Mr. Bialsky has developed more than 35 homes on the East End and is currently building speculative, more traditional homes on three parcels that were once part of the Wooldon Manor estate on Gin Lane in Southampton. Brothers Zachary and Cody Vichinsky of Bespoke Real Estate are selling the compound on Parsonage Lane, as well several other Bialsky projects. Each home is also marketed individually for $20 million, $23 million and $26 million.
The contemporary style of his Sagaponack homes, which Bespoke markets as “J. Bialsky lifestyle estates,” is closely tied to the sense of “modern luxury” that the upstart Bespoke firm tries to embody. The modern home is also becoming more prevalent in the Sagaponack farmland, characterized by the designs of architecture firms such as Blaze Makoid, Grade, James Merrell, and Bates Masi.
The ambitiousness of the price alone reveals what developers expect from a Sagaponack address, even for a non-existent house with field views, 1.5 miles from the beach. The “compound” listing has become common in the area as developers try to present a truly private “kingdom” to break into the higher price ranges that they know the market will allow.
For a property to be listed as a compound, however, it must come with a good chunk of land to be held as open space for additional structures or, if not privately owned, at least a vast, unobstructed view. Therefore, agricultural reserves that protect open spaces become a crucial factor in marketing developments, serving to add value simply by their openness.
Mr. Brennan happens to live right across the street from the new developments and is skeptical that the developers will achieve the $60 million asking price.
In August, Mr. Brennan listed a compound on Bridge Lane for $25 million. The 5.9-acre property had two building lots and frontage on Sagg Pond, presenting a ripe opportunity to tear down the existing homes and build a personalized assortment of auxiliary structures on the amply sized lot. The view from the main house is across Sagg Pond onto more than 80 acres of land preserved for farming, protected through the Peconic Land Trust. At an open house, Mr. Brennan could say with certainty that those views would always remain that way.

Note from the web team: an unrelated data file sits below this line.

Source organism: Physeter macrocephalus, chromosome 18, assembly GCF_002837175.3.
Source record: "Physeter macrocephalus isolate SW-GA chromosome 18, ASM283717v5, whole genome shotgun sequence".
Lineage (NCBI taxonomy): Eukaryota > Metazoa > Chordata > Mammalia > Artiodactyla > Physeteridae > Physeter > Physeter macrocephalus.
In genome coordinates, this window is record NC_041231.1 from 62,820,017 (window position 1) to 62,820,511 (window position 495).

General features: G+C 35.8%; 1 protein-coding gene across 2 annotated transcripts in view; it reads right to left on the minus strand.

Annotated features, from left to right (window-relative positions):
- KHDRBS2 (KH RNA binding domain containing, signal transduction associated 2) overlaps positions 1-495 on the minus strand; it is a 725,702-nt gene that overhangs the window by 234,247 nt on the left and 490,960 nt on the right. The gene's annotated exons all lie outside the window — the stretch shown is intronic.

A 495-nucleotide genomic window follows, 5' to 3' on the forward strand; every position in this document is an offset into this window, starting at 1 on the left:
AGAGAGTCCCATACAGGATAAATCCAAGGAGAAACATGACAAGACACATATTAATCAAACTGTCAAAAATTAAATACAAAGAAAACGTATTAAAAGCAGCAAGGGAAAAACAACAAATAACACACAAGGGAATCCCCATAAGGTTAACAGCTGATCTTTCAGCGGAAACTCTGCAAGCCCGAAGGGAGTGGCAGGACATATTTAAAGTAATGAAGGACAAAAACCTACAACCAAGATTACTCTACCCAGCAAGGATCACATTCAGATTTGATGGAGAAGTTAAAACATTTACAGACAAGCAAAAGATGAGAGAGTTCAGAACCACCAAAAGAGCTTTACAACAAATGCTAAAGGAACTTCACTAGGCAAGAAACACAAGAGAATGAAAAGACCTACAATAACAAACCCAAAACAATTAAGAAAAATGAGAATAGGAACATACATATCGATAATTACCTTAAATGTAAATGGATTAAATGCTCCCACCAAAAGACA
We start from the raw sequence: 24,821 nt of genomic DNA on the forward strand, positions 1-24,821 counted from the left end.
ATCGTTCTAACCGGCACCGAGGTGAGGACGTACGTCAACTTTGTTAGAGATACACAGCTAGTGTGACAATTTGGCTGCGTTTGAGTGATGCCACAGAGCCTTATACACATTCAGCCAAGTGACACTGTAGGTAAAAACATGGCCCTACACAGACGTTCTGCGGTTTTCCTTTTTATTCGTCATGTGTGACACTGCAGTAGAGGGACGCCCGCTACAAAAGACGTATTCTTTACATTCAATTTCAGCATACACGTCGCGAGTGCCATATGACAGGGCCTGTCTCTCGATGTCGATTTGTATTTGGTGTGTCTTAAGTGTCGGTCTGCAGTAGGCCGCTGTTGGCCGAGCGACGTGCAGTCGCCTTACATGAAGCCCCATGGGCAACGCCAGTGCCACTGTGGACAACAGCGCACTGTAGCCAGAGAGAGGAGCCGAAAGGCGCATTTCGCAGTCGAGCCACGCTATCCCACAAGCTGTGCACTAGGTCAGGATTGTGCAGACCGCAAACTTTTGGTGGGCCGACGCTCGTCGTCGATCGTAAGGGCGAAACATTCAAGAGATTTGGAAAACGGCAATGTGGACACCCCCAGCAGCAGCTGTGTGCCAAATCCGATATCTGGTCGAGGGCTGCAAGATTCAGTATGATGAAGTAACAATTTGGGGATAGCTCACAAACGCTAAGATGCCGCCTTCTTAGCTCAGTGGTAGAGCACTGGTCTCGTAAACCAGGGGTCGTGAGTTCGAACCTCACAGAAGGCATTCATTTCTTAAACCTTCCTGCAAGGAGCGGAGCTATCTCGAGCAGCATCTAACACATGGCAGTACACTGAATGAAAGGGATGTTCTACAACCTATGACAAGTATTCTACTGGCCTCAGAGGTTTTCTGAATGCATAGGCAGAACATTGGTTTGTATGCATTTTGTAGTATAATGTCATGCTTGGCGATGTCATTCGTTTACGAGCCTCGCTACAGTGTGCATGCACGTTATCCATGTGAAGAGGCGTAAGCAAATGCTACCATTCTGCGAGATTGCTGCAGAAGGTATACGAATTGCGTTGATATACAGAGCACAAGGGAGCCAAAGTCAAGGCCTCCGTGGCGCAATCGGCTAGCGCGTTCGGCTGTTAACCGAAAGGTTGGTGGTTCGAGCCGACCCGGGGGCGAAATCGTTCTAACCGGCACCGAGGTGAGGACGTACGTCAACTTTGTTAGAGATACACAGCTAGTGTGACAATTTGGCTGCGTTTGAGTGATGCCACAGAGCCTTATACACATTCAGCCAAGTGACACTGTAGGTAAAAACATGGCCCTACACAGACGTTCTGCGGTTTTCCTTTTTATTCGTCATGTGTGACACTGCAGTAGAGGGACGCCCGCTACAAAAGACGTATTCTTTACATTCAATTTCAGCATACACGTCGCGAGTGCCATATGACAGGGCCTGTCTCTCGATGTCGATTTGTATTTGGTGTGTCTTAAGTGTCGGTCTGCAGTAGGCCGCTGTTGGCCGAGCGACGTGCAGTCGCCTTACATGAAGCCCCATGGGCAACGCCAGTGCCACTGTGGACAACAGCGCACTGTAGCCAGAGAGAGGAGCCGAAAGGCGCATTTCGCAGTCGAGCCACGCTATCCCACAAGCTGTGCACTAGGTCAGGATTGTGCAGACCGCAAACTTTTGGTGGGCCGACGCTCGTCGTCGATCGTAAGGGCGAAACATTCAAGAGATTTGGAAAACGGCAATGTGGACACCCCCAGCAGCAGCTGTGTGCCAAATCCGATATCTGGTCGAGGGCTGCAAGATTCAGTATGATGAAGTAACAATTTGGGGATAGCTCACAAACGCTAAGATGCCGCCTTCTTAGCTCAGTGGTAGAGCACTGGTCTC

Across Sagg Pond, Gary DePersia is listing a home, pinched between the pond and the beach, for $35 million. Also listed with “compound” potential, the sale is for 7 acres of oceanfront and an additional 23-acre agricultural reserve, with the reserve also being listed separately for $6 million.
On Daniels Lane, Marc Goldman is seeking permission to build an 8,600-square-foot house on 43 acres of farmland protected by an agricultural easement. His application elects to build the house on the road as opposed to the ocean. Many Sagaponack residents oppose the plan, feeling that the house will obstruct the view of the field.
Grade, a New York City-based architecture firm, designed every gesture of the three homes on Parsonage in relation to the adjacent reserve, treating the orientation of the houses to the reserve as if it were oceanfront. “Too many of these big projects are fenced in behind hedges,” said architect Thomas Hickey, a partner at Grade. “They are imprisoned by their privets.”